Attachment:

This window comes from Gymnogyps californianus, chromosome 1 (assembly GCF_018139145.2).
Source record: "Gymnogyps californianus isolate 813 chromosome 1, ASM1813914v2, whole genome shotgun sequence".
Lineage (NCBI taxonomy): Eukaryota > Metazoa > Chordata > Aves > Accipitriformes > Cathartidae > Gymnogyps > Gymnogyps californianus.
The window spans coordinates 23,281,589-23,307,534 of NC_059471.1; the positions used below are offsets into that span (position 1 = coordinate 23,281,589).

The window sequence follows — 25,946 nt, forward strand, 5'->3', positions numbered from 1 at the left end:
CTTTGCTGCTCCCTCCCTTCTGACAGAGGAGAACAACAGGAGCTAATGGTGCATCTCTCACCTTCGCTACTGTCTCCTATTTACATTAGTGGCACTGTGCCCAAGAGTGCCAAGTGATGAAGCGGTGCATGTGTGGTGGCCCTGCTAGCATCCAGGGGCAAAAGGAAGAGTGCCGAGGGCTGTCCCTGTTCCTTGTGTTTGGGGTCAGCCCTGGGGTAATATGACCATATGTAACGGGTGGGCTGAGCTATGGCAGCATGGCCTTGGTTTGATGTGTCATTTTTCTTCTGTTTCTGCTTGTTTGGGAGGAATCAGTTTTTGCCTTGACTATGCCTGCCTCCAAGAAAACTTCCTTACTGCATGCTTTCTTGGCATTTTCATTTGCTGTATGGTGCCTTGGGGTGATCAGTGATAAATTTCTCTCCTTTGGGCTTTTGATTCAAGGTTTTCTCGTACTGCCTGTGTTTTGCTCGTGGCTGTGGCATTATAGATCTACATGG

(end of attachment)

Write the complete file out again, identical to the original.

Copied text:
This window comes from Gymnogyps californianus, chromosome 1 (assembly GCF_018139145.2).
Source record: "Gymnogyps californianus isolate 813 chromosome 1, ASM1813914v2, whole genome shotgun sequence".
Lineage (NCBI taxonomy): Eukaryota > Metazoa > Chordata > Aves > Accipitriformes > Cathartidae > Gymnogyps > Gymnogyps californianus.
The window spans coordinates 23,281,589-23,307,534 of NC_059471.1; the positions used below are offsets into that span (position 1 = coordinate 23,281,589).

The window sequence follows — 25,946 nt, forward strand, 5'->3', positions numbered from 1 at the left end:
CTTTGCTGCTCCCTCCCTTCTGACAGAGGAGAACAACAGGAGCTAATGGTGCATCTCTCACCTTCGCTACTGTCTCCTATTTACATTAGTGGCACTGTGCCCAAGAGTGCCAAGTGATGAAGCGGTGCATGTGTGGTGGCCCTGCTAGCATCCAGGGGCAAAAGGAAGAGTGCCGAGGGCTGTCCCTGTTCCTTGTGTTTGGGGTCAGCCCTGGGGTAATATGACCATATGTAACGGGTGGGCTGAGCTATGGCAGCATGGCCTTGGTTTGATGTGTCATTTTTCTTCTGTTTCTGCTTGTTTGGGAGGAATCAGTTTTTGCCTTGACTATGCCTGCCTCCAAGAAAACTTCCTTACTGCATGCTTTCTTGGCATTTTCATTTGCTGTATGGTGCCTTGGGGTGATCAGTGATAAATTTCTCTCCTTTGGGCTTTTGATTCAAGGTTTTCTCGTACTGCCTGTGTTTTGCTCGTGGCTGTGGCATTATAGATCTACATGG